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When facing a traumatic event, some people may experience positive changes, defined as posttraumatic growth (PTG).
Understanding the possible positive consequences of the pandemic on the individual level is crucial for the development of supportive psychosocial interventions. The present paper aims to: 1) evaluate the levels of PTG in the general population; 2) to identify predictors of each dimension of post-traumatic growth.
The majority of the sample (67%, N = 13,889) did not report any significant improvement in any domain of PTG. Participants reported the highest levels of growth in the dimension of “appreciation of life” (2.3 ± 1.4), while the lowest level was found in the “spiritual change” (1.2 ± 1.2). Female participants reported a slightly higher level of PTG in areas of personal strength (p < .002) and appreciation for life (p < .007) compared to male participants, while no significant association was found with age. At the multivariate regression models, weighted for the propensity score, only the initial week of lockdown (between 9-15 April) had a negative impact on the dimension of “relating to others” (B = −.107, 95% CI = −.181 to −.032, p < .005), while over time no other effects were found. The duration of exposure to lockdown measures did not influence the other dimensions of PTG.
The assessment of the levels of PTG is of great importance for the development of ad hoc supportive psychosocial interventions. From a public health perspective, the identification of protective factors is crucial for developing ad-hoc tailored interventions and for preventing the development of full-blown mental disorders in large scale.
The Coronavirus disease 2019 (COVID-19) pandemic is an unprecedented traumatic event influencing the healthcare, economic, and social welfare systems worldwide. In order to slow the infection rates, lockdown has been implemented almost everywhere. Italy, one of the countries most severely affected, entered the “lockdown” on March 8, 2020.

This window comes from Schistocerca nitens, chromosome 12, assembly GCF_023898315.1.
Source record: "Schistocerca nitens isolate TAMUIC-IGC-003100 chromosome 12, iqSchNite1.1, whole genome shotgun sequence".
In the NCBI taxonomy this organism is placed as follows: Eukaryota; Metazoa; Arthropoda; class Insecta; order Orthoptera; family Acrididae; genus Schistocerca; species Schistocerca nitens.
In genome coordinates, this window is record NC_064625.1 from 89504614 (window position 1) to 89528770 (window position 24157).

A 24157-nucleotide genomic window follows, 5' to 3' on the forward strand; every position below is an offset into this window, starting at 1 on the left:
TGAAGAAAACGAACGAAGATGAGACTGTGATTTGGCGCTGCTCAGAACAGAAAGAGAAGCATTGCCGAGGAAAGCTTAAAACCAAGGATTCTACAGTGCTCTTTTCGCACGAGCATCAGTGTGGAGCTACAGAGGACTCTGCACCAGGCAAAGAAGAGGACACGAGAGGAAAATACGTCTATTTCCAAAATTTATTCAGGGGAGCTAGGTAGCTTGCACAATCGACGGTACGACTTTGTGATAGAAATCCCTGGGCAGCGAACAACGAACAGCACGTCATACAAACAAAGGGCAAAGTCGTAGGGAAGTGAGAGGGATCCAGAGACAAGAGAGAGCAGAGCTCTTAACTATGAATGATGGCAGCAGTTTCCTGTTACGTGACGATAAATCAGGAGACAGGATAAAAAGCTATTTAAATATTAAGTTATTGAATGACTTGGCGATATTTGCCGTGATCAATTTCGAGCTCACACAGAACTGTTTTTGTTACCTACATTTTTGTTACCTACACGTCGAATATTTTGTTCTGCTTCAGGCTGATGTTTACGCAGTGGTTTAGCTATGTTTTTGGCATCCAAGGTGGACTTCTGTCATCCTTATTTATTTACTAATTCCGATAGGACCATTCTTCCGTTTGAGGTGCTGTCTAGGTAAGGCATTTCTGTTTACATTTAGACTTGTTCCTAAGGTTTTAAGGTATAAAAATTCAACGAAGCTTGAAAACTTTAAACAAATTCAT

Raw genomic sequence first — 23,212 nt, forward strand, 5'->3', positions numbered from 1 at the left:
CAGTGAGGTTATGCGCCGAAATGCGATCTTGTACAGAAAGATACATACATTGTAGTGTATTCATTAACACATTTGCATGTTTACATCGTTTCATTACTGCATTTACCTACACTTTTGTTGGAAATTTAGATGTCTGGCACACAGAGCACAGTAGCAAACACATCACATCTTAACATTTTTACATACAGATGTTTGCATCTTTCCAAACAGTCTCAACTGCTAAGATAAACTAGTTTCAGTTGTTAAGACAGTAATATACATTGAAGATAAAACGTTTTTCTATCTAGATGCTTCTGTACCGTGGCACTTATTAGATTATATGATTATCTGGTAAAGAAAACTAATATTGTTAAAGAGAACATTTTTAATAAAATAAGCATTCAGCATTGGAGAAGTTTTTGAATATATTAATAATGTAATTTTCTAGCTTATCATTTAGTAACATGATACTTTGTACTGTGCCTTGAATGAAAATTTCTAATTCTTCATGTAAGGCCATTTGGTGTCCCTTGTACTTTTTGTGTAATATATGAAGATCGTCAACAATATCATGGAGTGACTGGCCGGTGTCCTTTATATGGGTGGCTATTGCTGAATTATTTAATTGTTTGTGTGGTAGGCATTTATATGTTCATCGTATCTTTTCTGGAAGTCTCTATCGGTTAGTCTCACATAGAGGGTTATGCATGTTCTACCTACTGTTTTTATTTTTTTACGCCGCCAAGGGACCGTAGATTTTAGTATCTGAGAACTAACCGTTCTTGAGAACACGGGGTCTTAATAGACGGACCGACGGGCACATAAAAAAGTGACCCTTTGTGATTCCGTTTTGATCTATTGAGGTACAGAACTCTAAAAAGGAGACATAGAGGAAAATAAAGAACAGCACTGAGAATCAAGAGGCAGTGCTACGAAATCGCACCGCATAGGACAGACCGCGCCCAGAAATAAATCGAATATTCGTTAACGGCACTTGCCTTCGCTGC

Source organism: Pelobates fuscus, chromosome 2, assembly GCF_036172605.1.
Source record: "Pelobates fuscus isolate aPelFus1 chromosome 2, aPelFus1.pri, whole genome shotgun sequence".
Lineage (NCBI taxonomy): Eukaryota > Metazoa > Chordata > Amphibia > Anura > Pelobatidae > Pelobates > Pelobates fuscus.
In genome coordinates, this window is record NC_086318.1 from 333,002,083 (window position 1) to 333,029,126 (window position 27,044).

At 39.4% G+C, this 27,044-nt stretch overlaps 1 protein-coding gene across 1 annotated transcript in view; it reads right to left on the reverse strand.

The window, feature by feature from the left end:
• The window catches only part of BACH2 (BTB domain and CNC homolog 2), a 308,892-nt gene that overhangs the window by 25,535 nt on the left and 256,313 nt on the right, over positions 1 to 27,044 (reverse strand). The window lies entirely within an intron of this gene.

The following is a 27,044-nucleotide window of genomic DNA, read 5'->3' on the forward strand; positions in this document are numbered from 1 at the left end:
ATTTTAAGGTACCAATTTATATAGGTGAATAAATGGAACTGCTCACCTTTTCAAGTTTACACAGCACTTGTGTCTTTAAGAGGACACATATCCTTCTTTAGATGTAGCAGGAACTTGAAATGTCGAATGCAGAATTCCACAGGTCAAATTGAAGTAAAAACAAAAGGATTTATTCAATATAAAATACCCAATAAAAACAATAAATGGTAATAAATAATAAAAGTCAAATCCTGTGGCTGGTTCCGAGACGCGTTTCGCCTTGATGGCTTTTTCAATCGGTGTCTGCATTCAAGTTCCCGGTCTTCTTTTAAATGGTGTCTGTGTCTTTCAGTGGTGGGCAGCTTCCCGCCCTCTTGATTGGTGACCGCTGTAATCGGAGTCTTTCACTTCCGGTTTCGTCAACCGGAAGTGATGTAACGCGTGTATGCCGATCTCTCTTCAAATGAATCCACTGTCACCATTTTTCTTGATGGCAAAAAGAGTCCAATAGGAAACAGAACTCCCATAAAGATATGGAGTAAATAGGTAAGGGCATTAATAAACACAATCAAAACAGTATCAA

The COvid Mental hEalth Trial (COMET) network includes 10 Italian university sites and the National Institute of Health. The whole study has three different phases. The first phase includes an online survey conducted between March and May 2020 in the Italian population. Recruitment took place through email invitation letters, social media, mailing lists of universities, national medical associations, and associations of stakeholders (e.g., associations of users/carers). In order to evaluate the impact of lockdown on depressive, anxiety and stress symptoms, multivariate linear regression models were performed, weighted for the propensity score.
The final sample consisted of 20,720 participants. Among them, 12.4% of respondents (N = 2,555) reported severe or extremely severe levels of depressive symptoms, 17.6% (N = 3,627) of anxiety symptoms and 41.6% (N = 8,619) reported to feel at least moderately stressed by the situation at the DASS-21.
According to the multivariate regression models, the depressive, anxiety and stress symptoms significantly worsened from the week April 9–15 to the week April 30 to May 4 (p < 0.0001). Moreover, female respondents and people with pre-existing mental health problems were at higher risk of developing severe depression and anxiety symptoms (p < 0.0001).
Although physical isolation and lockdown represent essential public health measures for containing the spread of the COVID-19 pandemic, they are a serious threat for mental health and well-being of the general population. As an integral part of COVID-19 response, mental health needs should be addressed.
Major depressive disorder (MDD) and alcohol use disorder (AUD) are highly comorbid, with greater clinical complexity and psychosocial impairment. Several antidepressants have been used in this population, with mixed results. This preliminary study aims to investigate the effects of the multimodal antidepressant vortioxetine in MDD + AUD subjects.